Chapter 50: Not Your Daughter's Pajama Party
As the trauma from Kosal’s death diminished among the staff, fewer registration teams asked Wati and me to stay with them overnight. However, we prepared our gear for a sleepover in Knoldombau, one of the larger and most important communes, located at the furthest point in our district. Usually Radush kept his promise to accompany us or sent Kyrill, but this time our two regular CivPol escorts went along—one from Cameroon, the other a Jordanian. UN regulations forbade them to carry weapons.
Knoldombau lacked both a schoolhouse and a meeting hall, so Wati and I met the villagers in the large, open pagoda that served as both a school and a gathering point. It would also shelter us for the night. Attached to us like Siamese twins were Nhean and Kimsore, who had replaced Kosal as our second translator.
The monks sat in front of the large, plaster gold-painted Buddha, and I could smell the heavy scent of jasmine from the burning incense all the way across the thirty-foot space. Some women sat with infants held sling-style in their kramas. Others divided their attention between us and their toddlers, who were running half-naked in the dirt alongside the platform. The men smoked hand-rolled cigarettes, their bare skin dusty from their labors.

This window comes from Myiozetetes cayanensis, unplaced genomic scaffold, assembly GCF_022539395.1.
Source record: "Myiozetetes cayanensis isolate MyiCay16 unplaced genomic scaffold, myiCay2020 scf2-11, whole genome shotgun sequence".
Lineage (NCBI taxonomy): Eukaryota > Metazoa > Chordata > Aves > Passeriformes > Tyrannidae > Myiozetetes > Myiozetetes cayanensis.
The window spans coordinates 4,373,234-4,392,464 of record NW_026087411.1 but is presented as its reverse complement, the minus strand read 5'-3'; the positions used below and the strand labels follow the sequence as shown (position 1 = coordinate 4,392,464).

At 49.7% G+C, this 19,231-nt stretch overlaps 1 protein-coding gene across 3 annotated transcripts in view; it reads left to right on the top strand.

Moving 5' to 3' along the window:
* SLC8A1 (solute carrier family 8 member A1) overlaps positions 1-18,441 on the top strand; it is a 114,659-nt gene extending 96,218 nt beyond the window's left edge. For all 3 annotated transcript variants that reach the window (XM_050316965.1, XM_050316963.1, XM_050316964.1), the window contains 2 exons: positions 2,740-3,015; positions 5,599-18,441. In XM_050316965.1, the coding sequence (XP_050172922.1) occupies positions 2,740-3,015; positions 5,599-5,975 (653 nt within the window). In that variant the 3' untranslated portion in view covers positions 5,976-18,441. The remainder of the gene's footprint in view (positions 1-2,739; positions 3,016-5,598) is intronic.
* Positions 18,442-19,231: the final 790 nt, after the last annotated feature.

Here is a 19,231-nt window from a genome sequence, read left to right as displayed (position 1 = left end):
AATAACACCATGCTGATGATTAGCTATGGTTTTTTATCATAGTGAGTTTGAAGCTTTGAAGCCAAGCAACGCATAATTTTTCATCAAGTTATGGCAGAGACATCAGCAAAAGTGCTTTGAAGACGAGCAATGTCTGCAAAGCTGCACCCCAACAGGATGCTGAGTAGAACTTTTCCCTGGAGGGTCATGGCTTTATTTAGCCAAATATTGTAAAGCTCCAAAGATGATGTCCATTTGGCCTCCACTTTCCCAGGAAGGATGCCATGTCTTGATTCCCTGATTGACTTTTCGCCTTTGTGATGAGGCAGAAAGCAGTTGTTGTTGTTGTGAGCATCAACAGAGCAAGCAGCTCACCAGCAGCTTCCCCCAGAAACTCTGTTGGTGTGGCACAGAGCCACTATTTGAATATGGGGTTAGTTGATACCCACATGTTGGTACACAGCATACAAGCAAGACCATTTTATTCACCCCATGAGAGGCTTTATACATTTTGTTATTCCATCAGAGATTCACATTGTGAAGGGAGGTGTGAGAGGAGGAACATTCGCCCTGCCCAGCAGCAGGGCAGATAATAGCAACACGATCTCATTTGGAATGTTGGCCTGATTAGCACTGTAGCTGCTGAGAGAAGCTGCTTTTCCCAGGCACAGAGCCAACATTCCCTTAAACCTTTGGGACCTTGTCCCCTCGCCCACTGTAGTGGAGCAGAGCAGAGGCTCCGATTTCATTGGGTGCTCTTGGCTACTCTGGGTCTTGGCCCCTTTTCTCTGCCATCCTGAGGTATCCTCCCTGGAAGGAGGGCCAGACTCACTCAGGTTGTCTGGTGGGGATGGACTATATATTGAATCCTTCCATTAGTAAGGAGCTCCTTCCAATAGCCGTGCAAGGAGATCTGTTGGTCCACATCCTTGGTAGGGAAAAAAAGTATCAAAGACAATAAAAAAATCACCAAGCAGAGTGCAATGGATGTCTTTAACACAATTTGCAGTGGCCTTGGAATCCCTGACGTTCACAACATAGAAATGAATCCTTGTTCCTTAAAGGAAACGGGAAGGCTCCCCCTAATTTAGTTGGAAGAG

Wati and I were a tag team. With the help of our translators, each of us in turn explained some facet of the registration process, the identity cards and the role of mobile registration teams that would visit the village soon. The X factor for marking the ballot came up again like a thorny weed. The Cambodian people couldn’t wrap their minds around using an age-old symbol for danger to indicate their preferred leader. It was simply an anathema to them. Still, the villagers smiled and touched us as if we were rock stars.
Cambodians go to sleep early; they get up with the dawn to work before the sun is high and hot. The villagers in Knoldombau were no exception. By seven in the evening, Nhean and Kimsore had prepared our cots and mosquito nets; they and the team would sleep in hammocks hanging between the pillars of the old pagoda while the CivPol slept in their truck.
We had stayed overnight in villages a handful of times with no incidents and no worries. Exhausted from the long dusty drive, I hoped that I could sleep without seeing shelves of skulls or hearing crying babies in the jungle. I planned to be back on the road to Skon by the crack of dawn.
The staff’s whispers in Khmae were nearly drowned out by the loud chirping of crickets and the twittering of vespertine birds, who were singing out their welcome to the approaching night and lulling me to sleep. The staff were at peace. I was at peace.
Howls and barking dogs broke the silence that had finally taken over the night. I heard footfalls and shouting. Nhean’s hand was roughly shaking my shoulder as he pleaded, “Momma, wake up!” I tore off the mosquito net and sat up to adjust my eyes to the darkness. I saw Wati standing next to one of the CivPol; the other lay prone on the ground. A herd of young monks erupted from their sleeping shelter, running towards us.
“Nhean, what is happening?” I asked, panic rising in my voice.